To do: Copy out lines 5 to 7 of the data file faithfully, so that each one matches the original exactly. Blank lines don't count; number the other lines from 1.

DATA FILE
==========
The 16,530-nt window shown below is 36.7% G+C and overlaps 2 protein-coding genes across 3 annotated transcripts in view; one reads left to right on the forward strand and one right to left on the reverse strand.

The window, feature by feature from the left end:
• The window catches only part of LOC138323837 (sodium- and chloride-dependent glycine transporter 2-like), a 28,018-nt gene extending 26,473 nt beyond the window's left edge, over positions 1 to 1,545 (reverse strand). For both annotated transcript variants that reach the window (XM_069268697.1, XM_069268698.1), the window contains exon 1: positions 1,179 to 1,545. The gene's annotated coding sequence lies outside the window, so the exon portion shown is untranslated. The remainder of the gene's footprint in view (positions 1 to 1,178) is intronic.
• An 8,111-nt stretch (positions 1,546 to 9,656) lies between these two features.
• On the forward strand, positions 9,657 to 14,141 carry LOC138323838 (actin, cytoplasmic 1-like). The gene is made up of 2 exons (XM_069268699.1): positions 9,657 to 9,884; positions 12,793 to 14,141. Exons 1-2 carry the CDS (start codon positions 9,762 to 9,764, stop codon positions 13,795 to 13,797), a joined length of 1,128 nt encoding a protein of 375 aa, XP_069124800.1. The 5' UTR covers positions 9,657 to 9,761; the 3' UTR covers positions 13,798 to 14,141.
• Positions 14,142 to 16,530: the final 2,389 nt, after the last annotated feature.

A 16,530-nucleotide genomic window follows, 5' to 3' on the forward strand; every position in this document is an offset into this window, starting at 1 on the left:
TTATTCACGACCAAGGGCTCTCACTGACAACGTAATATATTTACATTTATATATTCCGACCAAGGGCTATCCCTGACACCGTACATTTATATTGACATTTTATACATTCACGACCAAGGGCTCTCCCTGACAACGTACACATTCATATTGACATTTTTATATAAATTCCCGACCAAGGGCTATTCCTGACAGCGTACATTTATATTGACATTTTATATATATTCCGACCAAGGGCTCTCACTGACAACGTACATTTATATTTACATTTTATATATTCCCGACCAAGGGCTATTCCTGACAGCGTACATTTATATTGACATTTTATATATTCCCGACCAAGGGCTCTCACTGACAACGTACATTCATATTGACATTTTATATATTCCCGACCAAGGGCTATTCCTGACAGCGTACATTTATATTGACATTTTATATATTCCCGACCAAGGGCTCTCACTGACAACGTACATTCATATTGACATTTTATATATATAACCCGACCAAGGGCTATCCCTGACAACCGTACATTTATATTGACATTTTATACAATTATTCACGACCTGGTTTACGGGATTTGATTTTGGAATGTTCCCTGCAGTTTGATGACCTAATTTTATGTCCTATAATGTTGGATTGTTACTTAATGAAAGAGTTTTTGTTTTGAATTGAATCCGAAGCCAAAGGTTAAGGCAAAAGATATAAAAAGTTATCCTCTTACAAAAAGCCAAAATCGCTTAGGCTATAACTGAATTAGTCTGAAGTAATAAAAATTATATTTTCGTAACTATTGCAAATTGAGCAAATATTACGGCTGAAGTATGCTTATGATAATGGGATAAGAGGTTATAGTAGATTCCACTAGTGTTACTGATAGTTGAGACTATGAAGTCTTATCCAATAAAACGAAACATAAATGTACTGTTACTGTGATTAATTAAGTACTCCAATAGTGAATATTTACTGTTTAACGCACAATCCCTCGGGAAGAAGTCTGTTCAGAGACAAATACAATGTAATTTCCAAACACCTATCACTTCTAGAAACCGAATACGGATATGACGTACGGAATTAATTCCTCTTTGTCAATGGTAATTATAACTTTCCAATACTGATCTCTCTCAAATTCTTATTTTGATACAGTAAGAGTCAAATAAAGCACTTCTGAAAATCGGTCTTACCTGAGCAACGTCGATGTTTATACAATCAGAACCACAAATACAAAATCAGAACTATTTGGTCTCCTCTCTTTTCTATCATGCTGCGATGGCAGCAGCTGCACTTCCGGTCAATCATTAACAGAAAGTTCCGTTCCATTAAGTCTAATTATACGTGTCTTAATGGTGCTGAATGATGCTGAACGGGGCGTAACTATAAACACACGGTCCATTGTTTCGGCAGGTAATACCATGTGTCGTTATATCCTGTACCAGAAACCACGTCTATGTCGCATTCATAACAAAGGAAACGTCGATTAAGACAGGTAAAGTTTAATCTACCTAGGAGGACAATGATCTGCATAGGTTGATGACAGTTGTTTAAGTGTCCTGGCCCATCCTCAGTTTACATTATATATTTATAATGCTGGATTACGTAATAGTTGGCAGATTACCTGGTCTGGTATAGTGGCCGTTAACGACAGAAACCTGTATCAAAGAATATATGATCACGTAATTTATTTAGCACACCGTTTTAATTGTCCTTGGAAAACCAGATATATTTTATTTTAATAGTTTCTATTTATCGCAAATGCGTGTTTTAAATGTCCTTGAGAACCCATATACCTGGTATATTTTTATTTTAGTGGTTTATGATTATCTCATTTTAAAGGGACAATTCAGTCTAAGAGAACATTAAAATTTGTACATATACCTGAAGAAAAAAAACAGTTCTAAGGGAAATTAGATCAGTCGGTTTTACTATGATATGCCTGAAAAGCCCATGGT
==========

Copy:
• On the forward strand, positions 9,657 to 14,141 carry LOC138323838 (actin, cytoplasmic 1-like). The gene is made up of 2 exons (XM_069268699.1): positions 9,657 to 9,884; positions 12,793 to 14,141. Exons 1-2 carry the CDS (start codon positions 9,762 to 9,764, stop codon positions 13,795 to 13,797), a joined length of 1,128 nt encoding a protein of 375 aa, XP_069124800.1. The 5' UTR covers positions 9,657 to 9,761; the 3' UTR covers positions 13,798 to 14,141.
• Positions 14,142 to 16,530: the final 2,389 nt, after the last annotated feature.

A 16,530-nucleotide genomic window follows, 5' to 3' on the forward strand; every position in this document is an offset into this window, starting at 1 on the left: